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Common Conditions - Articles of Interest - Hookworm and your pet

Hookworm and your pet

What are Hookworm?

There are 2 species of hookworm which affect dogs and cats in Australia – Ancylostoma spp and Uncinaria spp.  The adult worms are tiny worms, 16mm long and very thin, which live attached to the intestine of dogs, cats and people.  In reasonable numbers they can cause illness and even death.

How does my pet get Hookworm?

The eggs (or ova) can be directly ingested by mouth from faecal contaminated food or ground or transmitted to puppies and kittens via the mother’s placenta before birth, or in milk from their mother.  Hatched larvae can penetrate directly through skin or eaten by a rodent, which is then eaten by your pet.  The adult worms attach to the small intestine and feed off blood and the intestinal wall.

What are the clinical signs of Hookworm?

Young puppies are the most severely affected by hookworm although dogs and cats of any age can be carriers and/or become ill.  The clinical signs are diarrhoea, often with blood and mucous, anaemia, lethargy and poor coat condition.  Young puppies may fail to thrive, never reach their size potential and in severe cases will die.  Puppies as young as 1-2 weeks old can be affected due to transmission of hookworm in colostrum from untreated mothers.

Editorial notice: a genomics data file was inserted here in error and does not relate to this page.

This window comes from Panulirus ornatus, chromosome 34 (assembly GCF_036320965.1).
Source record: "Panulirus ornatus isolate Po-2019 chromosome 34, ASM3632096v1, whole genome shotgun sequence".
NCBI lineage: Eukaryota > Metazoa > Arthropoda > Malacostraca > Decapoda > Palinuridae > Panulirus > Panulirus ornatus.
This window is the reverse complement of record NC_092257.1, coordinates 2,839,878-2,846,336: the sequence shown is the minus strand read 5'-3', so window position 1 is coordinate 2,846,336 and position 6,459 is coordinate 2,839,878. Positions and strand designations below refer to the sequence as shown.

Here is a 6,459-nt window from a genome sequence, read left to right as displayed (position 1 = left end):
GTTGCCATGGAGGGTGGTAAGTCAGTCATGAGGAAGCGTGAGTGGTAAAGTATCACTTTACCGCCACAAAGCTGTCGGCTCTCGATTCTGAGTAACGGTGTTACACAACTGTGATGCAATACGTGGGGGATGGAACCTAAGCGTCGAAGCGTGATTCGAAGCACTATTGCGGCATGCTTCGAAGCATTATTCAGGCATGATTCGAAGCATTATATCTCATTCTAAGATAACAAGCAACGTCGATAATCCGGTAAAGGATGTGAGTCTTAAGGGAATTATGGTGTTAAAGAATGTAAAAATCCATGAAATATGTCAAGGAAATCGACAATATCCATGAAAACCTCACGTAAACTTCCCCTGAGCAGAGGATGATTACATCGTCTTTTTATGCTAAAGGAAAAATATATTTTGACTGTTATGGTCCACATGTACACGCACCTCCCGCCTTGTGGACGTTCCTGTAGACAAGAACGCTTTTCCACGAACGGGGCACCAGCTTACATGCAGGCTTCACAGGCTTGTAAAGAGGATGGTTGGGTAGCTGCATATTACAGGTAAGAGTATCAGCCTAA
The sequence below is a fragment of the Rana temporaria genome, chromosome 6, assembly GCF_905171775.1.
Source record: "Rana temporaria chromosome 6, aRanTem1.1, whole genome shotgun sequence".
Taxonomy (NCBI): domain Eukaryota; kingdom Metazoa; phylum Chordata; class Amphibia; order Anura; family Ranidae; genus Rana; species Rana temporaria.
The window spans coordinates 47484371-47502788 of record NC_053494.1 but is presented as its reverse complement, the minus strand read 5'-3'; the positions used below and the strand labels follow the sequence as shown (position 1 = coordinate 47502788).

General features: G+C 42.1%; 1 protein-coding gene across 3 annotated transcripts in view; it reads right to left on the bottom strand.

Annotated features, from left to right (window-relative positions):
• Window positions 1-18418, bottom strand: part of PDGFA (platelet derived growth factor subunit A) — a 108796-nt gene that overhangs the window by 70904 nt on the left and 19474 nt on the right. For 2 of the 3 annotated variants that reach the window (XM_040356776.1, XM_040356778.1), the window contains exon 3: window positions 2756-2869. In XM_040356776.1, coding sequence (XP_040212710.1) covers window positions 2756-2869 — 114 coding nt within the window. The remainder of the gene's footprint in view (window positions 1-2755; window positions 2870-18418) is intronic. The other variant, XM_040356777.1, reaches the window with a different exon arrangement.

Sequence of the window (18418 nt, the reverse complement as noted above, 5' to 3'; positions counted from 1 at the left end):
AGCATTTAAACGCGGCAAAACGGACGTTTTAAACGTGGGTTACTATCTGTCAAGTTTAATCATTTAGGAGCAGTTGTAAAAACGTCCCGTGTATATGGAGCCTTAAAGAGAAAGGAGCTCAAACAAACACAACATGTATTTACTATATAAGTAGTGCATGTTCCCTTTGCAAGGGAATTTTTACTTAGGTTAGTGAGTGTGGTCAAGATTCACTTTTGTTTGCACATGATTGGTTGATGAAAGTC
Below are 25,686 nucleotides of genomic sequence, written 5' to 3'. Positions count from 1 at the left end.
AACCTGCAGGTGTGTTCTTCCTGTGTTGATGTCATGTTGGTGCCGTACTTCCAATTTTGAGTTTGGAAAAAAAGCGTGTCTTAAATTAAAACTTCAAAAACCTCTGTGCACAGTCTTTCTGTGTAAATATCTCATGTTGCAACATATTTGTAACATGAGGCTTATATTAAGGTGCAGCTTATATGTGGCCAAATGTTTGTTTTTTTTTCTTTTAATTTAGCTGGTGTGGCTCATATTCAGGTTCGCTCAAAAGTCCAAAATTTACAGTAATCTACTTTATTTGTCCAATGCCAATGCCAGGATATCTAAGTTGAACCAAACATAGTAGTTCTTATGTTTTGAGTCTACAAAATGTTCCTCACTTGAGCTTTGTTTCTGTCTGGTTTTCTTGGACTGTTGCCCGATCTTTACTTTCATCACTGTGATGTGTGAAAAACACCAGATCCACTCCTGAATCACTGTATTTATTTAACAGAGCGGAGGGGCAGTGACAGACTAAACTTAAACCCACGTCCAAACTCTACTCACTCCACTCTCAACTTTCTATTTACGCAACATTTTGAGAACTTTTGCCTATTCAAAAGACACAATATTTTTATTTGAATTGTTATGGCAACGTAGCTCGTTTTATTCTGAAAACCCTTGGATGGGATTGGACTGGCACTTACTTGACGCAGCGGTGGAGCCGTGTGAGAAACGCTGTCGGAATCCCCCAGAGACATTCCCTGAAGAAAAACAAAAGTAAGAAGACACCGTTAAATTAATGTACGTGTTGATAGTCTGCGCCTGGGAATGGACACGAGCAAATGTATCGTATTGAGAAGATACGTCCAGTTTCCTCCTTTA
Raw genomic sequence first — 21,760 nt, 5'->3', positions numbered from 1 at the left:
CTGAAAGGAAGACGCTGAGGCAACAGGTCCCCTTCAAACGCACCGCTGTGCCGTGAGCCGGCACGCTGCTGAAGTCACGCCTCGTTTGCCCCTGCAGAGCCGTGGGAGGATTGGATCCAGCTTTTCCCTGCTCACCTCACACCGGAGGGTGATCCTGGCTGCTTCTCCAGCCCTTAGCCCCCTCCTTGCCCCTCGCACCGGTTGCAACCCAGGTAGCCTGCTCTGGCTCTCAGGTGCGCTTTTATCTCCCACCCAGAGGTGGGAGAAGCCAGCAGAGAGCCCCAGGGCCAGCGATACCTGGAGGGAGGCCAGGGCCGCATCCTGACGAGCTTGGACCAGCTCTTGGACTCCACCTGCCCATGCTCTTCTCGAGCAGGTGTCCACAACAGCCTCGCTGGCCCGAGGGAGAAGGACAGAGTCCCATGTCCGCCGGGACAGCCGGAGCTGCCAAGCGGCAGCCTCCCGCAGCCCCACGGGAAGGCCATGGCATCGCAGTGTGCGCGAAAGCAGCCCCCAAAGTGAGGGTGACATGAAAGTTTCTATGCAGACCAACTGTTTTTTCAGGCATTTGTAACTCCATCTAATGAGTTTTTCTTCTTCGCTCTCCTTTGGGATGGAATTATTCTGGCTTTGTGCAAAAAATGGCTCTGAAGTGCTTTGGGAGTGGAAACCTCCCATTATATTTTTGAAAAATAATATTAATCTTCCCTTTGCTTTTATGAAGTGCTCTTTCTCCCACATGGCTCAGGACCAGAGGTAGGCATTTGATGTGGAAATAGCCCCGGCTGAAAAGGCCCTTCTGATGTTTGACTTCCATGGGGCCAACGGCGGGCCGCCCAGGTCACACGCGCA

How is Hookworm diagnosed?

A faecal sample can be tested by your vet clinic for hookworm eggs.  Hookworms produce a large number of eggs and can usually be easily identified.

How do you treat Hookworm?

Eliminating the worm with an effective wormer and then a regular worming regime is the treatment.  This is because larval stages as well as newly picked up worms are not killed by the first dose.  If your puppy is anaemic or very lethargic, then they may need to be hospitalised and given a life saving blood transfusion.

How is Hookworm prevented?

Preventing hookworm burdens is very important in Queensland and much more satisfactory for you and your pet than dealing with a hookworm infection.  Hookworm can be easily prevented by worming with a good quality wormer (eg. Drontal) and following an appropriate regime

Worming Schedule:


Pregnant cats and dogs should be wormed at mating then at about week 6 of pregnancy. 

It is also important to prevent contamination of your yard.  Picking up dog faeces and regularly cleaning your cat’s litter tray will prevent build up of eggs in your environment.  Remember to always wear gloves and wash your hands afterwards.  Also keep bowls and bedding clean and free of faecal contamination.

Am I at risk of catching Hookworm?

Hookworm can also infect people by burying through undamaged skin or by oral ingestion of contaminated material.  Standard hygiene practices should be followed at all times ie.  Wear gloves when cleaning up after your pet and wash your hands before eating.

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